Paperboy and Boomerang by Twin Peaks via Quartz Creek / 報童峯

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Paperboy and Boomerang by Twin Peaks are north of Mount Si Natural Resources Conservation Area (NRCA). The former sees out to Middle Fork Snoqualmie while the latter overlooks Lake Philippa. The closeness of the two peaks makes it a feasible day trip.

Following paperboy's route
Following paperboy’s route

See more trip photos here.

Paperboy and Boomerang at a Glance

Access: Snoqualmie Lake Trailhead
Round Trip: 12.7 miles
Elevation Range: 1160′-5185′
Gear: snowshoes, microspikes
Route Info: Marcus Peinado, Outside & Stuff
GPS Track: available
Dog-Friendly: with guidance

Paperboy and Boomerang

This weekend we came back to Middle Fork Snoqualmie and drove to the end of Middle Fork Road. Then we started walking from the gate before the bridge. Despite the cloudy forecast, we had a clear sky.

Paperboy and Boomerang first came on my radar from The Ark, aka Rooster Mountain, a decade ago. Then back in January, we had another close encounter with them from Twin Peaks. But I haven’t thought about climbing them until now.

Hello, ten years later
Hello, ten years later

See more trip photos here.

Quartz Creek Trail

It’s been ten years since we last set foot on Snoqualmie Lake Trail. On the way to Quartz Creek Trail, we walked past a couple of empty tents by Taylor River. Then in half a mile, we turned left at the fork.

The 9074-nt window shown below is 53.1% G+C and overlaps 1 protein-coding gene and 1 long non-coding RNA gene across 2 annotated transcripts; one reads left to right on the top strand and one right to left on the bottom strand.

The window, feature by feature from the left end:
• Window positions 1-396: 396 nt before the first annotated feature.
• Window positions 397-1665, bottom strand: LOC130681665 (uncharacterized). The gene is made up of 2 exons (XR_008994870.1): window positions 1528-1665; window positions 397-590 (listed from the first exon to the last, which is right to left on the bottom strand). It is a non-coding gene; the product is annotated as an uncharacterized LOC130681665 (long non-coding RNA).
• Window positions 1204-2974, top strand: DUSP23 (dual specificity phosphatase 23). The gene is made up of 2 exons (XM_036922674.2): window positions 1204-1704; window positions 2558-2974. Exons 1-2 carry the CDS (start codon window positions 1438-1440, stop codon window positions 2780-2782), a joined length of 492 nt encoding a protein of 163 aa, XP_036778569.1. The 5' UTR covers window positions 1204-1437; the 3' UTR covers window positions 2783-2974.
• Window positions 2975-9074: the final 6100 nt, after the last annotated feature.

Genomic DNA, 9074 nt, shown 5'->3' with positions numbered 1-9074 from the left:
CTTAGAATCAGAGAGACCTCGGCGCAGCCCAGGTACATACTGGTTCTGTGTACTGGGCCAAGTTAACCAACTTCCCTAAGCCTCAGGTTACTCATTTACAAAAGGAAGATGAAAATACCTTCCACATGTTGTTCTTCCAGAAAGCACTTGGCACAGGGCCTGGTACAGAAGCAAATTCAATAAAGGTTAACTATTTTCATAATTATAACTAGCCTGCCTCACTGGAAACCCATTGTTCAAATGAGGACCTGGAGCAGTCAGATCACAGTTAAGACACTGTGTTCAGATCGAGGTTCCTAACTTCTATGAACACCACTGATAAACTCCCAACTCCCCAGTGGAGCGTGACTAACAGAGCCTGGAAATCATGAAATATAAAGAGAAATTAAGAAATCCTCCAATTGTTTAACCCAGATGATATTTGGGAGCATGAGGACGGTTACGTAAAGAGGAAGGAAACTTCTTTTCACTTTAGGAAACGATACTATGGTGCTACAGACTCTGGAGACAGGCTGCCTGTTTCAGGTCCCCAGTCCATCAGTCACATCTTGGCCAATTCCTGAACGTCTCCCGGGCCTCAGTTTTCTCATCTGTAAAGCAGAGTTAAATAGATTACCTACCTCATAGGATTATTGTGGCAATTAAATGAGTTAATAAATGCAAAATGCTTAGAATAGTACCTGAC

Snow later showed up in half a mile. Then I changed from microspikes to snowshoes in continuous snow. The path climbed steadily through The Ark’s south side and flattened past Road 112.

This way to Paperboy
This way to Paperboy

See more trip photos here.

Road Washouts

We went past the junction for the first time. Right away, a large washout awaited our arrival. There were one too many, so I’ve lost count. But the first one and the two before the switchback were more profound.

Two big dipping logs in the middle of the first washout looked like part of an old bridge. We used them to cross and then continued. En route, we sometimes had views of Quartz Mountain to the south.

Problem solving
Problem solving

See more trip photos here.

Continuing on NF-5640

The second significant washout had a thinning snow bridge. So I took a giant leap to the other side of the water. Oddly, I saw a cable hanging next to the waterfall right before jumping. But I’m not sure how useful it would’ve been.

There was scarce snow around the final washout. So we carefully worked our way around the edge using the leftover slush. Then I used a few small trees on the other side to go back up on the road. The dogs just hopped.

Garfield Mountain making a cameo
Garfield Mountain making a cameo

See more trip photos here.

Shortcutting Through Waterfall Gully

Later we reached the 3200′ switchback before a waterfall gully. The roadway went for another mile before ending at 400′ above us. Instead, we shortcut the ravine via a snow bridge to the minor ridge on the west.

The first 200′ was pretty steep. Then it eased up right before we went out to the road’s end. During this, the view of Treen Peak and Garfield Mountain was behind us. To the south was the striking sight of Bessemer Mountain‘s pointy top.